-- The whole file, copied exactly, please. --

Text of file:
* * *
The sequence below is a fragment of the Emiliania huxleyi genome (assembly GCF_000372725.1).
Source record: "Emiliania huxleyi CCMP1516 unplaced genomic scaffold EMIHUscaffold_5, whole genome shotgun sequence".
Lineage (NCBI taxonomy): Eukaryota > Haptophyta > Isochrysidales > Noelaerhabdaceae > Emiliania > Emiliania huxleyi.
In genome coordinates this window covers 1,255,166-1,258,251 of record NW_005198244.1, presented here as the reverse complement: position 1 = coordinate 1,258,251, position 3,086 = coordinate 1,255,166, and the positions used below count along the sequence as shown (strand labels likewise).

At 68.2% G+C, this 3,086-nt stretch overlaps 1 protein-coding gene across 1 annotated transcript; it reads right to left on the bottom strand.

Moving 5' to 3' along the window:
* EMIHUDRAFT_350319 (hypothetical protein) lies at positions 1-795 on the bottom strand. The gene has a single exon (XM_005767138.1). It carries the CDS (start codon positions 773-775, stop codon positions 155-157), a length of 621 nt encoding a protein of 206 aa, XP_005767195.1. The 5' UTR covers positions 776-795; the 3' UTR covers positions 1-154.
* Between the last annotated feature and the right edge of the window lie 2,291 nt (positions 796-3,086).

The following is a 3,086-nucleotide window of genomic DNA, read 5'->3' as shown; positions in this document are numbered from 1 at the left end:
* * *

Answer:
The sequence below is a fragment of the Emiliania huxleyi genome (assembly GCF_000372725.1).
Source record: "Emiliania huxleyi CCMP1516 unplaced genomic scaffold EMIHUscaffold_5, whole genome shotgun sequence".
Lineage (NCBI taxonomy): Eukaryota > Haptophyta > Isochrysidales > Noelaerhabdaceae > Emiliania > Emiliania huxleyi.
In genome coordinates this window covers 1,255,166-1,258,251 of record NW_005198244.1, presented here as the reverse complement: position 1 = coordinate 1,258,251, position 3,086 = coordinate 1,255,166, and the positions used below count along the sequence as shown (strand labels likewise).

At 68.2% G+C, this 3,086-nt stretch overlaps 1 protein-coding gene across 1 annotated transcript; it reads right to left on the bottom strand.

Moving 5' to 3' along the window:
* EMIHUDRAFT_350319 (hypothetical protein) lies at positions 1-795 on the bottom strand. The gene has a single exon (XM_005767138.1). It carries the CDS (start codon positions 773-775, stop codon positions 155-157), a length of 621 nt encoding a protein of 206 aa, XP_005767195.1. The 5' UTR covers positions 776-795; the 3' UTR covers positions 1-154.
* Between the last annotated feature and the right edge of the window lie 2,291 nt (positions 796-3,086).

The following is a 3,086-nucleotide window of genomic DNA, read 5'->3' as shown; positions in this document are numbered from 1 at the left end: